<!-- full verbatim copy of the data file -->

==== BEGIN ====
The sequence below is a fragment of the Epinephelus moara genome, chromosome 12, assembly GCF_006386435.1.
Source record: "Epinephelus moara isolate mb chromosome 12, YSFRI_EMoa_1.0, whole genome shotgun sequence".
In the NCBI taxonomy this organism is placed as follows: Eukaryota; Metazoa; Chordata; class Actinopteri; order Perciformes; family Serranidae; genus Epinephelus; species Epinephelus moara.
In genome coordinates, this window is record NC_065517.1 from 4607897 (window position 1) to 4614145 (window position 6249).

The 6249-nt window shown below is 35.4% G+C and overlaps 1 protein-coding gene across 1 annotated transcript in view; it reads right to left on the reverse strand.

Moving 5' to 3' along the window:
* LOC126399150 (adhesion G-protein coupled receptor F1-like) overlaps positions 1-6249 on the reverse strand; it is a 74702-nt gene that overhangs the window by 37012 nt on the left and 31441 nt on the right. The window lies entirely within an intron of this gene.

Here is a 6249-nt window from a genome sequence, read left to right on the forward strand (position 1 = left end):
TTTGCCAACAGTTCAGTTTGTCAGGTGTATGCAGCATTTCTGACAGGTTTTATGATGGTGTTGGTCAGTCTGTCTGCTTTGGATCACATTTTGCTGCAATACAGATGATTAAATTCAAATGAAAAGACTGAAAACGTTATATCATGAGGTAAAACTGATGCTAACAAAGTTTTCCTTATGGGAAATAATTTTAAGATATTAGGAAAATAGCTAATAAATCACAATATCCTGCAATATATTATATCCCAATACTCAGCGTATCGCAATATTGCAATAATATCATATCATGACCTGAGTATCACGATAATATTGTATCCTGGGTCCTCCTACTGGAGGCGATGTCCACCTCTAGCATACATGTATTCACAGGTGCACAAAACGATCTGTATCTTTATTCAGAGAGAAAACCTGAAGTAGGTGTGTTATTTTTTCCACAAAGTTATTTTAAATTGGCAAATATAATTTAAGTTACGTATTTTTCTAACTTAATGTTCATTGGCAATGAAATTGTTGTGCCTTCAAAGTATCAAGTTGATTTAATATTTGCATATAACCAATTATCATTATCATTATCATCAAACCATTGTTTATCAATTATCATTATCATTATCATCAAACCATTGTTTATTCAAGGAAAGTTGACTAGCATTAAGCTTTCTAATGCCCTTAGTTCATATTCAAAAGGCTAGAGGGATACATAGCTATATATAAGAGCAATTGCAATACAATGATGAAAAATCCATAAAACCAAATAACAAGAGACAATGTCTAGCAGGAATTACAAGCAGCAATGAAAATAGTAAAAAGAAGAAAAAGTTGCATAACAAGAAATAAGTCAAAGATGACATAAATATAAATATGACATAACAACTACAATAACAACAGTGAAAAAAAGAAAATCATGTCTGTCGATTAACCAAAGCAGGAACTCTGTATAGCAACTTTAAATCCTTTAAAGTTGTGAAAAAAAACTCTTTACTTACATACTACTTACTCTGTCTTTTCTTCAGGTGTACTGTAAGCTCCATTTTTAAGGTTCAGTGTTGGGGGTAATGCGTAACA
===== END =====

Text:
The sequence below is a fragment of the Epinephelus moara genome, chromosome 12, assembly GCF_006386435.1.
Source record: "Epinephelus moara isolate mb chromosome 12, YSFRI_EMoa_1.0, whole genome shotgun sequence".
In the NCBI taxonomy this organism is placed as follows: Eukaryota; Metazoa; Chordata; class Actinopteri; order Perciformes; family Serranidae; genus Epinephelus; species Epinephelus moara.
In genome coordinates, this window is record NC_065517.1 from 4607897 (window position 1) to 4614145 (window position 6249).

The 6249-nt window shown below is 35.4% G+C and overlaps 1 protein-coding gene across 1 annotated transcript in view; it reads right to left on the reverse strand.

Moving 5' to 3' along the window:
* LOC126399150 (adhesion G-protein coupled receptor F1-like) overlaps positions 1-6249 on the reverse strand; it is a 74702-nt gene that overhangs the window by 37012 nt on the left and 31441 nt on the right. The window lies entirely within an intron of this gene.

Here is a 6249-nt window from a genome sequence, read left to right on the forward strand (position 1 = left end):
TTTGCCAACAGTTCAGTTTGTCAGGTGTATGCAGCATTTCTGACAGGTTTTATGATGGTGTTGGTCAGTCTGTCTGCTTTGGATCACATTTTGCTGCAATACAGATGATTAAATTCAAATGAAAAGACTGAAAACGTTATATCATGAGGTAAAACTGATGCTAACAAAGTTTTCCTTATGGGAAATAATTTTAAGATATTAGGAAAATAGCTAATAAATCACAATATCCTGCAATATATTATATCCCAATACTCAGCGTATCGCAATATTGCAATAATATCATATCATGACCTGAGTATCACGATAATATTGTATCCTGGGTCCTCCTACTGGAGGCGATGTCCACCTCTAGCATACATGTATTCACAGGTGCACAAAACGATCTGTATCTTTATTCAGAGAGAAAACCTGAAGTAGGTGTGTTATTTTTTCCACAAAGTTATTTTAAATTGGCAAATATAATTTAAGTTACGTATTTTTCTAACTTAATGTTCATTGGCAATGAAATTGTTGTGCCTTCAAAGTATCAAGTTGATTTAATATTTGCATATAACCAATTATCATTATCATTATCATCAAACCATTGTTTATCAATTATCATTATCATTATCATCAAACCATTGTTTATTCAAGGAAAGTTGACTAGCATTAAGCTTTCTAATGCCCTTAGTTCATATTCAAAAGGCTAGAGGGATACATAGCTATATATAAGAGCAATTGCAATACAATGATGAAAAATCCATAAAACCAAATAACAAGAGACAATGTCTAGCAGGAATTACAAGCAGCAATGAAAATAGTAAAAAGAAGAAAAAGTTGCATAACAAGAAATAAGTCAAAGATGACATAAATATAAATATGACATAACAACTACAATAACAACAGTGAAAAAAAGAAAATCATGTCTGTCGATTAACCAAAGCAGGAACTCTGTATAGCAACTTTAAATCCTTTAAAGTTGTGAAAAAAAACTCTTTACTTACATACTACTTACTCTGTCTTTTCTTCAGGTGTACTGTAAGCTCCATTTTTAAGGTTCAGTGTTGGGGGTAATGCGTAACA